Determination of the CTE density
- Thermal expansion and density
- Definition of thermal expansion
- Phase transformations
- Measurement of the expansion coefficient
- Solid body
Thermal expansion and density
The thermal expansion of materials can lead to great commercial damage. In construction, for example, expansion joints must be provided in order to compensate for changes in length in the event of temperature fluctuations. Furthermore, the coefficients of expansion of materials in contact must be matched to one another. If the coefficients of expansion of a ceramic body and a glazing differ too much, so-called “spiderweb cracks” are formed, which can often be observed on old porcelain plates.
The expansion takes place in all spatial directions, so that the density changes, since the mass remains constant. In the case of anisotropic materials, the expansion is direction-dependent, so that the direction of the expansion must be specified. Consequently, all spatial directions must be taken into account to determine the density or the volume expansion coefficient.
Definition of thermal expansion
The coefficient of thermal expansion (CTE) is defined as the relative change in length on a temperature change of one Kelvin:
α= ∆L/(L0 *∆T)
∆L: Length change [m]
L0: Output length [m]
∆T: Temperature change [K]
giving results in α units of K-1 (“per Kelvin”). It is temperature-dependent and therefore changes but often only to a small extent, depending on the temperature range under consideration. Its magnitude is typically 10-6 K-1 and is therefore often given in “ppm K-1”.
Materials with low expansion coefficients are, for example, quartz glass and the metal INVAR, which have an expansion coefficient of less than 1 ppm K-1. The largest coefficients of expansion have polymers (up to about 200 ppm K-1). Some materials have negative expansions, depending on the temperature range.
Coefficients of expansion of different phases of the same material differ. For example, the coefficients of expansion of polymers above the glass transition temperature are greater than those below.
Another known example is the phase transformations of elemental iron: up to 90°C, the cubic-space-centered crystal structure is stable (α-iron), from 906°C to 1401°C, it has the most cubic density (β-iron), and above 1539°C again it returns to the cubic-space-centered crystal structure (δ-iron). Since the space filling of the most cubic-density packing (74%) is greater than that of the cubic-centered packing (68%), there are jumps in density and thus also in length in the phase transformations. These are used to detect phase transitions in iron alloys:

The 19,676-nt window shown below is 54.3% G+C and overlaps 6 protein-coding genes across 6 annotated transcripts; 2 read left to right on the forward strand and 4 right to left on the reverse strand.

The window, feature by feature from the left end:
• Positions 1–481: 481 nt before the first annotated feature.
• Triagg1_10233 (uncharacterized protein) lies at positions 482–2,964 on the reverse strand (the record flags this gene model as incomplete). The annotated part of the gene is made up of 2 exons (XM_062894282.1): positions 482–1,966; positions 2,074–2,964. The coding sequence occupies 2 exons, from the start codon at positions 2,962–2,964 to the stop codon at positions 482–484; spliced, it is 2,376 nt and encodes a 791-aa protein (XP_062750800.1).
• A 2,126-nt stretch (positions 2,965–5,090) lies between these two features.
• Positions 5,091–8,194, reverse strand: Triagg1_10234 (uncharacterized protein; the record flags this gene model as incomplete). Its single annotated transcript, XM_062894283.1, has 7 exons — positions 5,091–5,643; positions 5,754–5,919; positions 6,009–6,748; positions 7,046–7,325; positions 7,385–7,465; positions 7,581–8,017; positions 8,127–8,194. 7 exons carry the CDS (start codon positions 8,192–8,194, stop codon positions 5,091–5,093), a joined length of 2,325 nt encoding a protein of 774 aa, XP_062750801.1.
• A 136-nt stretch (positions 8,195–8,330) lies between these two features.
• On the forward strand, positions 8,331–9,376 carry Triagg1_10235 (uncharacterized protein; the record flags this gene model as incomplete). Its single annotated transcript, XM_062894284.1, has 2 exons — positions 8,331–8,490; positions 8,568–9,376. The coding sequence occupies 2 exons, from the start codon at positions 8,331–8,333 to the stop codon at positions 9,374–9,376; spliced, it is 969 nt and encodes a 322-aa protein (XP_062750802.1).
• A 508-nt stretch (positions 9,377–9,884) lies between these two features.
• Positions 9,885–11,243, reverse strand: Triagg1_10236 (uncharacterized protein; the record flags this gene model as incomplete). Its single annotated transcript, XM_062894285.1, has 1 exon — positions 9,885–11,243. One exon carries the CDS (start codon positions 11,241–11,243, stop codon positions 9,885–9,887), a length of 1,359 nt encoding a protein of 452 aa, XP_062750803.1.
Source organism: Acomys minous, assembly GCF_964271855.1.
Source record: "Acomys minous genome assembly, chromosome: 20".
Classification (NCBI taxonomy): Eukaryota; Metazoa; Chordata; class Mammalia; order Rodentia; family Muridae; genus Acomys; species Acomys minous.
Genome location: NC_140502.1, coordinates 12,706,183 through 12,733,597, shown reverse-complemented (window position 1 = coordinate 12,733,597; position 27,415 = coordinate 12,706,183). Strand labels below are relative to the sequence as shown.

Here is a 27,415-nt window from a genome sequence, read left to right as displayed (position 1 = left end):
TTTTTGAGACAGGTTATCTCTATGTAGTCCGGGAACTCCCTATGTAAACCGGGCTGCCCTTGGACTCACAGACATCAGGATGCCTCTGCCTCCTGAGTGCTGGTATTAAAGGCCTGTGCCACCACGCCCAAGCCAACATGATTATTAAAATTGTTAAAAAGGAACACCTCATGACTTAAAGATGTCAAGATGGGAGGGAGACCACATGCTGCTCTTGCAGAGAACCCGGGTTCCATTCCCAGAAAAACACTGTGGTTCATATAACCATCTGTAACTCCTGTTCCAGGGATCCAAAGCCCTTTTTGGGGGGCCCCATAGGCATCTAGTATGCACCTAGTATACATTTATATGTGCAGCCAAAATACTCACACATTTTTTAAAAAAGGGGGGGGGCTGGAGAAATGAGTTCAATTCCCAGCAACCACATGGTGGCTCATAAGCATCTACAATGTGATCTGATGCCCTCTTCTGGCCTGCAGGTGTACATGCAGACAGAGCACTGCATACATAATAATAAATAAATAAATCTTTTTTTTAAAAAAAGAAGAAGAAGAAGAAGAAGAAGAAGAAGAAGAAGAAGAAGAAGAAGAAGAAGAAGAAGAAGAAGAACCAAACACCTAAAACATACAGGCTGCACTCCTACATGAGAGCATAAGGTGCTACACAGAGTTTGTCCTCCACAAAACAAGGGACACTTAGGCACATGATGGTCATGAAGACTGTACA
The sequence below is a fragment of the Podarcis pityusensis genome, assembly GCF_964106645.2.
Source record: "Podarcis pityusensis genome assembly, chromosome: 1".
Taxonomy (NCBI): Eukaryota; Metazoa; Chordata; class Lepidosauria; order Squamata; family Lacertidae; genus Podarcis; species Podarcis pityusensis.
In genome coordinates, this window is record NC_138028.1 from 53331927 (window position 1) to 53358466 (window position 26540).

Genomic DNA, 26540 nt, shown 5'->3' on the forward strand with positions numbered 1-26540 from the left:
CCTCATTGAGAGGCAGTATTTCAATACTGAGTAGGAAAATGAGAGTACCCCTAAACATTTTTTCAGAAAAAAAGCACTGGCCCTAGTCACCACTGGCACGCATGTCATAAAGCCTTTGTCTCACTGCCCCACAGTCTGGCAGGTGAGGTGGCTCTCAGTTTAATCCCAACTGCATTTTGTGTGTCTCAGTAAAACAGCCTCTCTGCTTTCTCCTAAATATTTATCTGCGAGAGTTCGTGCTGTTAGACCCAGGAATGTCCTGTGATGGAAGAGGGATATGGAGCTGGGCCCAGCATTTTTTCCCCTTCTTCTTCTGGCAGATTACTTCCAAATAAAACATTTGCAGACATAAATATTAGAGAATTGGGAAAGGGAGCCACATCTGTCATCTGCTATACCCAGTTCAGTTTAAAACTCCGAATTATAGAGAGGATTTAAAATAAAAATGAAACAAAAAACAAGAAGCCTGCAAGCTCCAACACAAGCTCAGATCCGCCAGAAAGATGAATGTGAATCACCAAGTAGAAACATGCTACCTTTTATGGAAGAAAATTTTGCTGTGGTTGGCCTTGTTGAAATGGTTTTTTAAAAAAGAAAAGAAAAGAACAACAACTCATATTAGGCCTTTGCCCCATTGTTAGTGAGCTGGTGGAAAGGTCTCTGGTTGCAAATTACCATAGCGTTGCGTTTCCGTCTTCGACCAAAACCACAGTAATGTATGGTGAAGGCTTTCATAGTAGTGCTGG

Measurement of the expansion coefficient
The measuring method to be selected depends on the state of aggregation of the sample, the size of the coefficient of expansion of the sample to be measured and the temperature range to be considered. The mechanical properties of the sample must also be taken into account in the production of suitable samples and thus in the selection of the measurement method.
The expansion or density of liquids is generally determined by pycnometers. In this case, a constant volume of the sample is temperature-controlled and the mass is determined. Fluids usually expand with increasing temperature. A well-known exception is water which has its density maximum at 4 °C (“anomaly of water”).
Furthermore, the so-called bending oscillation method is used. In this case, the density is calculated from the measurement of the natural frequency of a bending oscillator filled with the liquid to be investigated.
Liquids can also be measured using suitable liquid containers on a push rod dilatometer. In this case, make sure that no gases escape from the liquid or escaping gases also leave the container, whereby, however, the liquid sample must not escape.
Solids are usually measured using (push rod) dilatometers or thermo-mechanical analyzers (TMA). In this case, the sample is introduced into an oven, and contact is made with it using a push rod. The change in length of the sample is transmitted by the push rod to a sensor. Depending on the oven used, a temperature range of -263 to +2800°C can be covered. Depending on the temperature range, push rods made of quartz glass, aluminum oxide or graphite are used. Differential transformers (LVDT – linear variable differential transformers) and recently also optical encoders are mostly used as sensors.
If the samples are difficult to process, fragile or easily deformable due to their properties, so that they do not withstand the force of the contacting push rod, optical dilatometers, also called heating microscopes, are used. Here, as in the case of the push rod dilatometer, the sample is placed in a furnace. The sample is observed using a camera whose images are measured. Through image analysis, not only the expansion (here even in 2 dimensions) but also changes in shape and melting can be observed and contact angles calculated.
Powdered samples are measured in special adapters. In this case, make sure that the enclosed air but not the sample, can escape (analogous to the measurement of liquids). The degree of compaction (bulk density, vibration density and tapped density) of the sample must also be observed: it must not be changed by the measurement conditions.
Materials with particularly low expansion coefficients are measured using interferometric methods. In this case, monochromatic light is reflected from the sample and brought to interference with a second beam (principle of the Michelson interferometer). The change in length results from the wavelength of the light used and the number of interferences. Such measuring devices are also called laser dilatometers.